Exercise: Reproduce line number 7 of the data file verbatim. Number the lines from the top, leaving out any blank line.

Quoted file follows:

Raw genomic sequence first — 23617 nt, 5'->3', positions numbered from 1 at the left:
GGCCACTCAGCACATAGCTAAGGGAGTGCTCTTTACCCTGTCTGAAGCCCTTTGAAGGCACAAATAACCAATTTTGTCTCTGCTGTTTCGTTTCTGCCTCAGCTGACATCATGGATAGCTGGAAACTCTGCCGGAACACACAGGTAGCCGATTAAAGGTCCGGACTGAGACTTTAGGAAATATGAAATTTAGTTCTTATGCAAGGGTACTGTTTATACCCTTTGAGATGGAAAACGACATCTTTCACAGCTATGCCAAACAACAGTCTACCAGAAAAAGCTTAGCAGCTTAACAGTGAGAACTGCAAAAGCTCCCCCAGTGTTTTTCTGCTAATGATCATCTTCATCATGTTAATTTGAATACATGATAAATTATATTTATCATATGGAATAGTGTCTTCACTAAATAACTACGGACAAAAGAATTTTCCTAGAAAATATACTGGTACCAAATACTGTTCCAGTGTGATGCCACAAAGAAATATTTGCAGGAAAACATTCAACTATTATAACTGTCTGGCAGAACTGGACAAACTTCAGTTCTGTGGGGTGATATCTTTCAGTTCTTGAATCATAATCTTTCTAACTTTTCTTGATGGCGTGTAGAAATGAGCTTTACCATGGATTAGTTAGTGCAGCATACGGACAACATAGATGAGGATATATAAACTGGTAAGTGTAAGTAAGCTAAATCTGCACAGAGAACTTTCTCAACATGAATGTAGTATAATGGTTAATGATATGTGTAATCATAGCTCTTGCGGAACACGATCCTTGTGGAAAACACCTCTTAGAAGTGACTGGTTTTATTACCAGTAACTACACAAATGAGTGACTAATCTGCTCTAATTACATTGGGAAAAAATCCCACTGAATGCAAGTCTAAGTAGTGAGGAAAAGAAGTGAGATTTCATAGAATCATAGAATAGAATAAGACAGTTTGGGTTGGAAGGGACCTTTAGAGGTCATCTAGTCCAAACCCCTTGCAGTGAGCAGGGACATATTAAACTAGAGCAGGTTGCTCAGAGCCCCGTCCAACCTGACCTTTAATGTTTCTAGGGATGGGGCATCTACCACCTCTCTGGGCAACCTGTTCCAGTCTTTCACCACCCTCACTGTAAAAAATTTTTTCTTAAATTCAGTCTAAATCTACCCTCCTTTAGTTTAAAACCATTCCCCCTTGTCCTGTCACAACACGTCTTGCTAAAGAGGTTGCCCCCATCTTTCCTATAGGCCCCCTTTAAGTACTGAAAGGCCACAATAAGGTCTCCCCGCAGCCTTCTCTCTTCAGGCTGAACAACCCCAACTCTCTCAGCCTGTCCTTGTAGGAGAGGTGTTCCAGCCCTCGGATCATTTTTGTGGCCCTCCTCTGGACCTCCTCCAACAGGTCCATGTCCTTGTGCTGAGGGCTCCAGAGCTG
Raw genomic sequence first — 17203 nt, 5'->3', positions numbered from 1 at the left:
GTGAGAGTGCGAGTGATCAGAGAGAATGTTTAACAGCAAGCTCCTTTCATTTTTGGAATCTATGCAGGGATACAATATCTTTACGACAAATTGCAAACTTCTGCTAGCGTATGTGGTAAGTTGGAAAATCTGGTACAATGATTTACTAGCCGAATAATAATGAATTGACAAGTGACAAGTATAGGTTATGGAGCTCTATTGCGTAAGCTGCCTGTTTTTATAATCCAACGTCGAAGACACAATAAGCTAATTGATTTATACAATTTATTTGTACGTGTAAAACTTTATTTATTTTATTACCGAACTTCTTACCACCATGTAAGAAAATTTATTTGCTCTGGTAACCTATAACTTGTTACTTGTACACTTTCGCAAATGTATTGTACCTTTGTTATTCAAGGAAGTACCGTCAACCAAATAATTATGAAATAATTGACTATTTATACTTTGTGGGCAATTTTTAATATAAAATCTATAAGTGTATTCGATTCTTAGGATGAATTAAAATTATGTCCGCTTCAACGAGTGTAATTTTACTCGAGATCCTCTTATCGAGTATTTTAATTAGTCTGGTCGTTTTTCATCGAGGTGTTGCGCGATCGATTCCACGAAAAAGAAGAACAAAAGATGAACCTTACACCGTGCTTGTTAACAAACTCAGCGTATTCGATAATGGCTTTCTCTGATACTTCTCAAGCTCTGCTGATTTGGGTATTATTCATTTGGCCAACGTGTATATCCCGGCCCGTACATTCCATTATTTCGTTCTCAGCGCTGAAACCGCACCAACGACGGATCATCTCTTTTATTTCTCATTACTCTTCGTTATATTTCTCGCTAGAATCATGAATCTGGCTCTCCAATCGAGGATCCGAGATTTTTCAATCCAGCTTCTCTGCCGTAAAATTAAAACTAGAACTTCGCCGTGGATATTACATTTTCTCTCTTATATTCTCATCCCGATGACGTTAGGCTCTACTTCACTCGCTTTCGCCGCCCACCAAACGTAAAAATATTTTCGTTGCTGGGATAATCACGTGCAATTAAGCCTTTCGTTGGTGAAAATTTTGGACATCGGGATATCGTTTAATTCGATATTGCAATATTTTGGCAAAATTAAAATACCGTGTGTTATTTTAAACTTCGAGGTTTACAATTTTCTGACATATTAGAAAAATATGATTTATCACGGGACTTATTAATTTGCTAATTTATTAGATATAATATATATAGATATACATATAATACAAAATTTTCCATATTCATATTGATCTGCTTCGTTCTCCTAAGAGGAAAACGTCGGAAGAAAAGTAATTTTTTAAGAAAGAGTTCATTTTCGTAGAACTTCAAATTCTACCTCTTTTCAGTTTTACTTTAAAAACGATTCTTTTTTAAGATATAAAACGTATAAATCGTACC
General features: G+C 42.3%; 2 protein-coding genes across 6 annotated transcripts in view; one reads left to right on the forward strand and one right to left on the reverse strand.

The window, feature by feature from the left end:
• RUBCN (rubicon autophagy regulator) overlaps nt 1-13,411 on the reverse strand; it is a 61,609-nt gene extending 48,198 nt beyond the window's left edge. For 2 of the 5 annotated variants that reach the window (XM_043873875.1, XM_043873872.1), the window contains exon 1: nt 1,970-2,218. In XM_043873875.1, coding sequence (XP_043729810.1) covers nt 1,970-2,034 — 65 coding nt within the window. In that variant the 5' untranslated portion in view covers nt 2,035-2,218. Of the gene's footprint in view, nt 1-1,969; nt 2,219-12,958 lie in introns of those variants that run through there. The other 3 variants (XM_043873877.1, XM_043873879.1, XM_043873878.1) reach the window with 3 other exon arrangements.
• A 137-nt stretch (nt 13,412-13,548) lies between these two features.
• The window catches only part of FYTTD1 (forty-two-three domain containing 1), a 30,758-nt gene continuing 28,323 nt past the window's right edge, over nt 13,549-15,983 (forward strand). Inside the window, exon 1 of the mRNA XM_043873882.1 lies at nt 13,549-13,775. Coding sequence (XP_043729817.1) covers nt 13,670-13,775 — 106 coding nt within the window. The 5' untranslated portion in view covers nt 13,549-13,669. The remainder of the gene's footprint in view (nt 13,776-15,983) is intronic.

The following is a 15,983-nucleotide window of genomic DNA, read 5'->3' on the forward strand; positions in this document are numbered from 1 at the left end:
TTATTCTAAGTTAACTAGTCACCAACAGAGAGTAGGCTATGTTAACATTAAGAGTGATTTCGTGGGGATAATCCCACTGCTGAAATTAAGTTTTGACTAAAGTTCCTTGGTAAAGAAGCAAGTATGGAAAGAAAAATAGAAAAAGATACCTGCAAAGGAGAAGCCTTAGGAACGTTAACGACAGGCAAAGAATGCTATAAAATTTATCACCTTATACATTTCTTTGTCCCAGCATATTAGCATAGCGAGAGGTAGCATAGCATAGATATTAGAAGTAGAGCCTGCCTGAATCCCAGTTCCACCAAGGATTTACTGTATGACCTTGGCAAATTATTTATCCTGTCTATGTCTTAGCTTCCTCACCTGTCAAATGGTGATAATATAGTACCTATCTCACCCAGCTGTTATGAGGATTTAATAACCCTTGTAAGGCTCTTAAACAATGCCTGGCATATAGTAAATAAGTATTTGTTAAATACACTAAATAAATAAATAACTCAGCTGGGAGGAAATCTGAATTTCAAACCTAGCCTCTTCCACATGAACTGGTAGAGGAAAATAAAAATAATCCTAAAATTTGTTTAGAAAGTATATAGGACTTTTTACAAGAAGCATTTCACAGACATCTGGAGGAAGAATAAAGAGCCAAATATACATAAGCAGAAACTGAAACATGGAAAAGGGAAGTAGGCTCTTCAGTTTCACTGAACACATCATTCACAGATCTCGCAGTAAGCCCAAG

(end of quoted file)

• RUBCN (rubicon autophagy regulator) overlaps nt 1-13,411 on the reverse strand; it is a 61,609-nt gene extending 48,198 nt beyond the window's left edge. For 2 of the 5 annotated variants that reach the window (XM_043873875.1, XM_043873872.1), the window contains exon 1: nt 1,970-2,218. In XM_043873875.1, coding sequence (XP_043729810.1) covers nt 1,970-2,034 — 65 coding nt within the window. In that variant the 5' untranslated portion in view covers nt 2,035-2,218. Of the gene's footprint in view, nt 1-1,969; nt 2,219-12,958 lie in introns of those variants that run through there. The other 3 variants (XM_043873877.1, XM_043873879.1, XM_043873878.1) reach the window with 3 other exon arrangements.